Yet, even with pot’s backing by the epilepsy community, not every medical study has produced the same results: some are conflicting in regards to CBD’s talents. Of course, one could argue that that occurs with everything. Health is an evolving field: one minute, salt is bad for us; the next, we’re told to invite it over for dinner. That’s why a handful of studies don’t say much: medicine is a field where research is the more the merrier (and by “merrier” I mean “accurate”).
But complicating this is the difficulty that surrounds research involving marijuana. Some scientists flat out refuse to conduct it in fear that they’ll lose their jobs or their funding; others find all the bureaucratic hoops too difficult, too expensive, and too time-consuming to jump through.
Epidiolex, a drug derived from CBD and available through GW Pharmaceuticals, has recently garnered a lot of attention. It’s made of purified, 99 percent oil-based CBD extract. The FDA has approved it for compassionate use, allowing its administration in certain medical centers, as the clinical trials proceed.
What the results have shown so far is promising. A study presented in the American Academy of Neurology polled 137 patients who took the drug for 12 weeks; the study was focused on the young, with ages ranging from 2 years to 26 (and a median age of 11). Each participant had a type of epilepsy that was unresponsive to current treatments. Many had either Dravet Syndrome or Lennox-Gastaut Syndrome, two conditions known to make medical options difficult.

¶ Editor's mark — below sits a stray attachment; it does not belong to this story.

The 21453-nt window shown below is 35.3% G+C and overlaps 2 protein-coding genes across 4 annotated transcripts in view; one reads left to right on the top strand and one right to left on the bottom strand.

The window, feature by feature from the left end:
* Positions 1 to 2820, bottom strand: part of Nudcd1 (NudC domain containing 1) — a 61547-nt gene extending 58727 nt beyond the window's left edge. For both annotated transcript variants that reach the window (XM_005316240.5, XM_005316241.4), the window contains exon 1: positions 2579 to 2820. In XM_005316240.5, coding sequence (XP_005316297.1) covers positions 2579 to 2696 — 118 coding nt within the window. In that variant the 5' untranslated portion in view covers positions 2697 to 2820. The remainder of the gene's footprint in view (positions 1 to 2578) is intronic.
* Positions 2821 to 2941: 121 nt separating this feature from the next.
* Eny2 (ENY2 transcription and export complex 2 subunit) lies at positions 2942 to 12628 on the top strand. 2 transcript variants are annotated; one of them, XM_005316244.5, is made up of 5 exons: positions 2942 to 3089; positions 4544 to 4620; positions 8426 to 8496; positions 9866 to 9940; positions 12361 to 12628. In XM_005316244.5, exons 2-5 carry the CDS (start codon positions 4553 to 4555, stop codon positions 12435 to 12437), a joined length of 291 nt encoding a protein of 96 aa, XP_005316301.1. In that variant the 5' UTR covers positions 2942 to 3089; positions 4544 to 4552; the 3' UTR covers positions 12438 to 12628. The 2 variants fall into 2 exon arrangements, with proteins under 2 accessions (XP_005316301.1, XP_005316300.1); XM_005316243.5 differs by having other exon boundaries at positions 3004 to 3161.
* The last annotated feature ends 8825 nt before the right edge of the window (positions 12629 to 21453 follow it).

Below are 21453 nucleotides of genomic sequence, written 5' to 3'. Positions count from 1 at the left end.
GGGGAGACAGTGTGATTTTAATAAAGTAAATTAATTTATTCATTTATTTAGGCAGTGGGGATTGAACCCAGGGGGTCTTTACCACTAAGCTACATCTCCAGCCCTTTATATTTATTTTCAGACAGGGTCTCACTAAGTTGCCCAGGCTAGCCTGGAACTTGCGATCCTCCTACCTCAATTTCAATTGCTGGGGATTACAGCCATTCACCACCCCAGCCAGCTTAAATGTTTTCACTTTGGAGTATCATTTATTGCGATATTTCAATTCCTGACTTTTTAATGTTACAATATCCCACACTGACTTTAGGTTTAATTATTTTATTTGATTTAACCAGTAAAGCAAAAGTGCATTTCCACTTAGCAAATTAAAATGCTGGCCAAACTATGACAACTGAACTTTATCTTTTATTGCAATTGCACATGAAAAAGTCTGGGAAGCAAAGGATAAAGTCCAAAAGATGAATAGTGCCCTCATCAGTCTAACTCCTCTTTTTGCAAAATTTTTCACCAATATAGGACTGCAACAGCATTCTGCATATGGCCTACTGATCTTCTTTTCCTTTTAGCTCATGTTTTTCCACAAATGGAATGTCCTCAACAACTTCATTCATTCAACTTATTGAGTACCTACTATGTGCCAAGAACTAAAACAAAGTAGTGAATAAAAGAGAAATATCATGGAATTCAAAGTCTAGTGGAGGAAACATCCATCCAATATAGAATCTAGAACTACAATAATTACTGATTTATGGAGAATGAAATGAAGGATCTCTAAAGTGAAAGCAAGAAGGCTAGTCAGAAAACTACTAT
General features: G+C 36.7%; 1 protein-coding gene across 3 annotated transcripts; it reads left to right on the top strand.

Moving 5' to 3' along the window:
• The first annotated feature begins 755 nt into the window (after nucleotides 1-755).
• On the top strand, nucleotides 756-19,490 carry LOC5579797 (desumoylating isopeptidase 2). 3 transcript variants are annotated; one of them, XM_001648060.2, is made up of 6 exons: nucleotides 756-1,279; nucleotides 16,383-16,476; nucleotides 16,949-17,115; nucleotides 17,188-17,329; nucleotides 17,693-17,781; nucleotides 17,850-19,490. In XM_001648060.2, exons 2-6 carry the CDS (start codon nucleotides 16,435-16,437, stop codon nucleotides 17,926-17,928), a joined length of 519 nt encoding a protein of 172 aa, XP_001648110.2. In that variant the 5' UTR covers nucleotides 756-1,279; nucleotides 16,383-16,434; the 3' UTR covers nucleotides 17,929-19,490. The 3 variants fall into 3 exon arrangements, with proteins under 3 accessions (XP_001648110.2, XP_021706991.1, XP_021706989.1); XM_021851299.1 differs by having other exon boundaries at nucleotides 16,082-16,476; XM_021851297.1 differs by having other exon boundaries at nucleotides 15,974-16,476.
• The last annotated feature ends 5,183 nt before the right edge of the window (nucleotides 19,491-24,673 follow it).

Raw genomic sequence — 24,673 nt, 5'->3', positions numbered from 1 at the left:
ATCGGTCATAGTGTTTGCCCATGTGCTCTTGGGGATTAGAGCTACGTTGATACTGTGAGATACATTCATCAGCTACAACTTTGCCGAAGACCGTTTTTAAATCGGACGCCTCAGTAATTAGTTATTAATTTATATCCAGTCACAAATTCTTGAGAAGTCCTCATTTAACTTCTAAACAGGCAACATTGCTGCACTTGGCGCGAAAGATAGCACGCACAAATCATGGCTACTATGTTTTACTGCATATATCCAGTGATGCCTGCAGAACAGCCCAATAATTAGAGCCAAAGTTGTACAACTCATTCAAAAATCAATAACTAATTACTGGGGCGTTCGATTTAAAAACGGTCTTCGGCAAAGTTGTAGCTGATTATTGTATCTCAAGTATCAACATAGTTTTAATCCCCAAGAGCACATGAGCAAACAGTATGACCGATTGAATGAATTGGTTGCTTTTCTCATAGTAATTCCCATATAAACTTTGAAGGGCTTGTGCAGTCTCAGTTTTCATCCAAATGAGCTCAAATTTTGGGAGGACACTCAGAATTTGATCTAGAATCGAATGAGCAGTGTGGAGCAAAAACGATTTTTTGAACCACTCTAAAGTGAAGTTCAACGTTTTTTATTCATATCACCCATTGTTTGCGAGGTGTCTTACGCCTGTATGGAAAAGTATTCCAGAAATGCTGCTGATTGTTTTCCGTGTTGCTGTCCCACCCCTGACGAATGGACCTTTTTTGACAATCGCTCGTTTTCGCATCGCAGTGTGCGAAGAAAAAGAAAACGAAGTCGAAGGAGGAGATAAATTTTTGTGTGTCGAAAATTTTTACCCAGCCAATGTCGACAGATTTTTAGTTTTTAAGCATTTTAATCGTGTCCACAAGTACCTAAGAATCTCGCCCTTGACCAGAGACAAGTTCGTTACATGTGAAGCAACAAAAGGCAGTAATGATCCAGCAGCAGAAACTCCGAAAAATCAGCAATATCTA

Fifty-four percent of the 137 patients reported that their seizures decreased
Sixty-three percent of patients with Dravet Syndrome reported a reduction, while those with atonic seizures did as well (a reduction of just under sixty-seven percent).
People who combined Epidiolex with another seizure medicine (Clobazam) found greater improvement, providing a possibility that CBD drugs could be supplemental medicines if not stand alone ones.
Charlotte Figi, a Colorado girl whose Dravet Syndrome was so severe she was experiencing 300 seizures a week (including ones that stopped her heart) and declining cognitively, has become the unofficial poster child for CBD oil and the high CBD strain, Charlotte’s Web. After exhausting every traditional treatment, she began to use CBD-oil and her seizures dramatically reduced: a ninety-nine percent decrease.
Now advocates point to her as proof that CBD oil or CBD based medications, at the very least, are worth a shot.
The Future of CBD
For centuries, the story of cannabis’s ability to stop seizures has circulated like a legend passed down from generation to generation. If the past tells us anything, it’s that the future will see more CBD drugs in the hands of epileptics (and everyone else).
Marijuana possesses cannabinoids thought to have natural anti-convulsing effects, making it a plant ideal for treating epilepsy and other conditions that may cause seizures
It’s just another laurel upon which pot to rest; medically, we’re learning more and more about its advantages.
As weed becomes mainstream (and it is – thanks California!), more medical studies and research opportunities will arise and give scientists the ability to quit saying, “We think cannabis helps with this ailment,” and instead say, “Now we know it does.”